EFFECTS OF THE ICE STORM
The Great Ice Storm of 1998 that hit Northeastern United States, Ontario and Quebec, caused significant change in whitetail habitat. Oak, butternut and beech trees ordinarily are a great source of high fat, high protein feed for deer. These trees were severely damaged by the ice storm. The largest trees were most vulnerable: their extensive branches accumulated tremendous ice coatings, and simply snapped.
My son and grandsons stayed with us for a week, because we had uninterrupted electrical power. I remember not letting the boys play outside, because of the danger from the trees close to the house. Large branches would break off, with sounds as loud as gunshots. Many of the hardwoods were reduced to standing sticks.
Some of the trees are recovering, but the butternuts have been particularly devastated in our area. There are many, many butternuts dead in the woods and at the edges of fields. Where we used to walk on layers of acorns five inches deep, the oak trees are broken and there have been almost no acorns, year after year. There are no beechnuts.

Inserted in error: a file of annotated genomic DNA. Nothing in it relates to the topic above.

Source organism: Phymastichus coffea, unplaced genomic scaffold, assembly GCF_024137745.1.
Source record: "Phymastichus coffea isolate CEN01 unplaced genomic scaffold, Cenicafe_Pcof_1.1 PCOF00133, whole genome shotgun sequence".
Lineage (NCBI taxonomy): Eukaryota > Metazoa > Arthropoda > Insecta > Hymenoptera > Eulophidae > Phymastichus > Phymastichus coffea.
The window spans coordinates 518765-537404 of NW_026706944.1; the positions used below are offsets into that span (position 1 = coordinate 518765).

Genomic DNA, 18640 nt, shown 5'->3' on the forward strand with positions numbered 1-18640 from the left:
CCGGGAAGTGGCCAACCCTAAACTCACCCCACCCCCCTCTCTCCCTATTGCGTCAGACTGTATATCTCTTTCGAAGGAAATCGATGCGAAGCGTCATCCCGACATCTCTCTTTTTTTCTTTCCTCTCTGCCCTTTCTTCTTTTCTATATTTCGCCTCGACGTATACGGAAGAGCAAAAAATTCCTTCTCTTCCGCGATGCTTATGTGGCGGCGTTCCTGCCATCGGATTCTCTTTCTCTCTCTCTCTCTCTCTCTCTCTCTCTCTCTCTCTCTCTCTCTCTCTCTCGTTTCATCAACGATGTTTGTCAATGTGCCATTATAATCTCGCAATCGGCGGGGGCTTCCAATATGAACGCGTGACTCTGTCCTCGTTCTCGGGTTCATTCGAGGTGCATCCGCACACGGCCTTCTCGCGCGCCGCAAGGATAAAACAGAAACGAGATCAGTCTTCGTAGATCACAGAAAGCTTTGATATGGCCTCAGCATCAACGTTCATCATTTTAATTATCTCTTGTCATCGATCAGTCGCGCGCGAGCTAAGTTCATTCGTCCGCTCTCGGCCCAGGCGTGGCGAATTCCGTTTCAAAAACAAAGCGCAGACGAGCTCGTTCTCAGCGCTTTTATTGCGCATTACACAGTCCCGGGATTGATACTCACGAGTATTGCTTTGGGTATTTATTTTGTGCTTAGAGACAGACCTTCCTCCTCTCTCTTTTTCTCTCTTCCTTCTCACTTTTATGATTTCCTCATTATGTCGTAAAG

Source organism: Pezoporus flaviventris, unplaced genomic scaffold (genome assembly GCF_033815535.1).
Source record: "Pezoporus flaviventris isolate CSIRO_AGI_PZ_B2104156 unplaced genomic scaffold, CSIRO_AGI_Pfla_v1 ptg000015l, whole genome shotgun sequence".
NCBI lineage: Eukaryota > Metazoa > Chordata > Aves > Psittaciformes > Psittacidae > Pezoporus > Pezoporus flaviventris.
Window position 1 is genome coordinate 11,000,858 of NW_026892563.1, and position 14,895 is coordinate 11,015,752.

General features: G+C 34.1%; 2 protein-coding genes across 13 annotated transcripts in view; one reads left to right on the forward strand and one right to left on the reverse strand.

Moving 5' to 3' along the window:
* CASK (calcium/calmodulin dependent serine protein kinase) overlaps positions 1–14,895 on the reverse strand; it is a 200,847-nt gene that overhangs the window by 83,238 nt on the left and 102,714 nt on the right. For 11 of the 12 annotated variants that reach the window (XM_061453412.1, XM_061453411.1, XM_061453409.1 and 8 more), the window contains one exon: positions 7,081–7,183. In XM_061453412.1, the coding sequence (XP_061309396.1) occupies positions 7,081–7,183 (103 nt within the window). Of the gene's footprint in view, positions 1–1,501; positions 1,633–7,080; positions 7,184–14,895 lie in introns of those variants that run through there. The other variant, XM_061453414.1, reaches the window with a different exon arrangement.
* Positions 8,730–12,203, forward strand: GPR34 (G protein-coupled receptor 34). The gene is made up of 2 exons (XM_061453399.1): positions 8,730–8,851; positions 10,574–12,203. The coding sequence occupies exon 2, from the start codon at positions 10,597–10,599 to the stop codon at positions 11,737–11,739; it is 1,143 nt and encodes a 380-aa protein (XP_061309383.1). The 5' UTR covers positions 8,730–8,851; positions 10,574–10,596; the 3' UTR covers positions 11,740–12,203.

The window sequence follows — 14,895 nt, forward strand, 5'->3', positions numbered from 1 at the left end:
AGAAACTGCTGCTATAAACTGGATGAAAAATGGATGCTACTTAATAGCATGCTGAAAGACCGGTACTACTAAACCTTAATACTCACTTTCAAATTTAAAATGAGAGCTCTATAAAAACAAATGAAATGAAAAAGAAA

The deer have had to change their feeding habits, and so the hunting has changed, as well. The oak stands are no longer reliable. The deer have been in the fields, to a much greater extent than before the ice storm. We have had to work harder than before, to find the deer in the woods. It takes more scouting, more planning. Because we have always been at home in the deep woods, and never tried to acquire hunting rights on farmland, the adjustment has been tough. Every year, we watch the hardwoods, especially the oak stands, hoping that production will improve.
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